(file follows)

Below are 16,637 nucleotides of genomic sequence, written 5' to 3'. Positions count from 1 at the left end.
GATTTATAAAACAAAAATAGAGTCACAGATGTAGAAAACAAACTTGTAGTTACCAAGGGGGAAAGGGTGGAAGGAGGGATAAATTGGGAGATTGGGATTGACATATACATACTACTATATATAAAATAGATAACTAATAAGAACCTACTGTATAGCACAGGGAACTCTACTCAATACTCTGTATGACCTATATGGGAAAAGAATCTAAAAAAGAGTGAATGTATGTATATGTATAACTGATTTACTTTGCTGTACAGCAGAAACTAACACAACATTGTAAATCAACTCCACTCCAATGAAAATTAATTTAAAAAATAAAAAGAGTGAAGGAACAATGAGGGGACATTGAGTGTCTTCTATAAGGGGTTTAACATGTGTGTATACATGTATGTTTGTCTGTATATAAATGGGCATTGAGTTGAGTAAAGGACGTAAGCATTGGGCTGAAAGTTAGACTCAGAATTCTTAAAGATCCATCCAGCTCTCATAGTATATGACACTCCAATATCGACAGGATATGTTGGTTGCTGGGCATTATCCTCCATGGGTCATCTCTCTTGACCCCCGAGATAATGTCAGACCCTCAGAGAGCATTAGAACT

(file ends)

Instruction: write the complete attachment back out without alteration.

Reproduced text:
Below are 16,637 nucleotides of genomic sequence, written 5' to 3'. Positions count from 1 at the left end.
GATTTATAAAACAAAAATAGAGTCACAGATGTAGAAAACAAACTTGTAGTTACCAAGGGGGAAAGGGTGGAAGGAGGGATAAATTGGGAGATTGGGATTGACATATACATACTACTATATATAAAATAGATAACTAATAAGAACCTACTGTATAGCACAGGGAACTCTACTCAATACTCTGTATGACCTATATGGGAAAAGAATCTAAAAAAGAGTGAATGTATGTATATGTATAACTGATTTACTTTGCTGTACAGCAGAAACTAACACAACATTGTAAATCAACTCCACTCCAATGAAAATTAATTTAAAAAATAAAAAGAGTGAAGGAACAATGAGGGGACATTGAGTGTCTTCTATAAGGGGTTTAACATGTGTGTATACATGTATGTTTGTCTGTATATAAATGGGCATTGAGTTGAGTAAAGGACGTAAGCATTGGGCTGAAAGTTAGACTCAGAATTCTTAAAGATCCATCCAGCTCTCATAGTATATGACACTCCAATATCGACAGGATATGTTGGTTGCTGGGCATTATCCTCCATGGGTCATCTCTCTTGACCCCCGAGATAATGTCAGACCCTCAGAGAGCATTAGAACT